I suppose my collaborators and I have many more unpublished articles to come. But I expect none of them will rival any of the articles in this list of the greatest works of statistics never published.

I’d be interested in your paper on visualizing covariance matrices. Sounds like a useful technique.

Statsgirl:

They’re all at the link above (repeated here for convenience).

You (they?) should at least put that one up on arXiv so it’s citeable (at least in some circles). It’s a great paper and I refer people to it all the time. Everyone should know about the LKJ prior (Lewandowski, Kurowicka, and Joe came up with it as a method for generating random correlation matrices and Ben Goodrich realized its potential as a prior and implemented it in Stan). Stan frees users from the tyranny of conjugate priors (you could only have Wishart or inverse Wishart priors on covariance matrices in BUGS and JAGS, but through the magic of unconstraining transforms, inverses, and Jacobians, Stan lets you use any old prior you can define in code).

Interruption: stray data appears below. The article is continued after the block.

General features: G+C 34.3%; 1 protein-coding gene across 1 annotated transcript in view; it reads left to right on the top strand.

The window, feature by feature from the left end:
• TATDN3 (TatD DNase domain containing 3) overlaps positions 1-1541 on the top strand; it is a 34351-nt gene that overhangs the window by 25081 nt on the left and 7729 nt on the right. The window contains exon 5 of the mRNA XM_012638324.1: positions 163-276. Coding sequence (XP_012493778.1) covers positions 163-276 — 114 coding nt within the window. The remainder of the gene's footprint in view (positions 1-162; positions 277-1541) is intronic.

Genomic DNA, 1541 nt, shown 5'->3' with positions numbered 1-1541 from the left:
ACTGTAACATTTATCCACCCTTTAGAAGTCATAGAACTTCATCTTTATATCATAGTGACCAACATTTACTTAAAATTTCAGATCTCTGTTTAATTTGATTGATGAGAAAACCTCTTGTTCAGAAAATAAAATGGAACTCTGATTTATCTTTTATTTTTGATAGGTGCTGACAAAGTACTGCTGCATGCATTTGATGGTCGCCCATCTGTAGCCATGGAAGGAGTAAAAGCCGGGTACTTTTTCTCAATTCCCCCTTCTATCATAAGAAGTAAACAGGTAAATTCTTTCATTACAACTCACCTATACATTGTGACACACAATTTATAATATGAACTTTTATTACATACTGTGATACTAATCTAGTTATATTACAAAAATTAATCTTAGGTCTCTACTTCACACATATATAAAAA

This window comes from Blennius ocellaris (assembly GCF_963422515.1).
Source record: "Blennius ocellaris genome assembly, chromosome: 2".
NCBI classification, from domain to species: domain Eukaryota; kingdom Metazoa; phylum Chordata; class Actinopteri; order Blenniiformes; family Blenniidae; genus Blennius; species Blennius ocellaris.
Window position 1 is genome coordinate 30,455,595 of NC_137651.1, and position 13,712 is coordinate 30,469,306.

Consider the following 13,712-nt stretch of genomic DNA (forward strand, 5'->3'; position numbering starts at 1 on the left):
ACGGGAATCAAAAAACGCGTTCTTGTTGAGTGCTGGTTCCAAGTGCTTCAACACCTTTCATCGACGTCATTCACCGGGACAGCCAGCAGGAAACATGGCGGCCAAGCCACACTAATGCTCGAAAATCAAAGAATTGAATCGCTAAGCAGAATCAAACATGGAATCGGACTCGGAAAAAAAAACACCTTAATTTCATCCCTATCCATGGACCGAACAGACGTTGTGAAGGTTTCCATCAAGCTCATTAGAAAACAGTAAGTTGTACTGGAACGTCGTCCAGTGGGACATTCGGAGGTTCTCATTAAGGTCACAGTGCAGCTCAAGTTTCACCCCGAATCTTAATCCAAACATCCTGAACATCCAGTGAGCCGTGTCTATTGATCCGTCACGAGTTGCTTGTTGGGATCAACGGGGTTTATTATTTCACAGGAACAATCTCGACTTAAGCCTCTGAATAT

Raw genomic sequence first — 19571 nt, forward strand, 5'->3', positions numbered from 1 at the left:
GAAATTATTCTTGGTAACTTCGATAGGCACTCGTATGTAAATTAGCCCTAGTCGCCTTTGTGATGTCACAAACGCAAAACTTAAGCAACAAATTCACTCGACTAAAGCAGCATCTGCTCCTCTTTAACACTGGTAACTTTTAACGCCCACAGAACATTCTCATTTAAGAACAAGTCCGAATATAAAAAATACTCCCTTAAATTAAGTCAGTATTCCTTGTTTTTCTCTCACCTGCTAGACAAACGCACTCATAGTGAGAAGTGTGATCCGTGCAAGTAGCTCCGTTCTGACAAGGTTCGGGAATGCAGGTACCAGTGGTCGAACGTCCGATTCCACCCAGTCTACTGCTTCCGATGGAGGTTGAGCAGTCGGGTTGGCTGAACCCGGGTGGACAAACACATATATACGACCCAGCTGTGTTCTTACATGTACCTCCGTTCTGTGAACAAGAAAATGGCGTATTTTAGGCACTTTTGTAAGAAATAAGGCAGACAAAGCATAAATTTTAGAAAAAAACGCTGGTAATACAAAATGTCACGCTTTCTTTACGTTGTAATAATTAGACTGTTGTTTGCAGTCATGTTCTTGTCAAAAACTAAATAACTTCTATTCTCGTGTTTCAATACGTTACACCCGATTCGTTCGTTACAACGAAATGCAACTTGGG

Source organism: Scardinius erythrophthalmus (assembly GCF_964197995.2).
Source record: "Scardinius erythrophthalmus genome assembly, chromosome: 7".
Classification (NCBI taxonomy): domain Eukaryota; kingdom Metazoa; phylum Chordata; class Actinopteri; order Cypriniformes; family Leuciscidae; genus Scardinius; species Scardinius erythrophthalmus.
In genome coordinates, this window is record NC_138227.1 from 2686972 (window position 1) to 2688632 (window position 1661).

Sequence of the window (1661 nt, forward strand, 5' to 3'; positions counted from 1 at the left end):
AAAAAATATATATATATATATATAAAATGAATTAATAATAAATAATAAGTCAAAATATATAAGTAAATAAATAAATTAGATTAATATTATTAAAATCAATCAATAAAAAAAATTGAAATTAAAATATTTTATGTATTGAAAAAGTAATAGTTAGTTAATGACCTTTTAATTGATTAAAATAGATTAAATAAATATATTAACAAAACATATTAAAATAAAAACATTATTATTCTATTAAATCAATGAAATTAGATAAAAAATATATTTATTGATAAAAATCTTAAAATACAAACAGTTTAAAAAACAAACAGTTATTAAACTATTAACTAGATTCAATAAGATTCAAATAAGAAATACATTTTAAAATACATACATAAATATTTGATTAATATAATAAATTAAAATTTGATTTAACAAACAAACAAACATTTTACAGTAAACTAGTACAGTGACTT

Ah, you have “published” your “unpublished” papers. Enjoying the graphs :)

You cited my graphs on zombies, so I recently was asked to release them for use in that undergrad book on writing. I thought it was amusing.

I didn’t realize that The Garden of Forking Paths was unpublished. This was the first paper of yours I read, on the recommendation of a fellow graduate student who over lunch decided he was going to convince me to abandon using p-values. It made a big impression – at the time I knew to keep my eye out for “multiple comparisons” problems, but I had never considered that interpreting a p-value in the traditional sense requires us to make implicit (and typically false) claims about what would have been done had the data been different.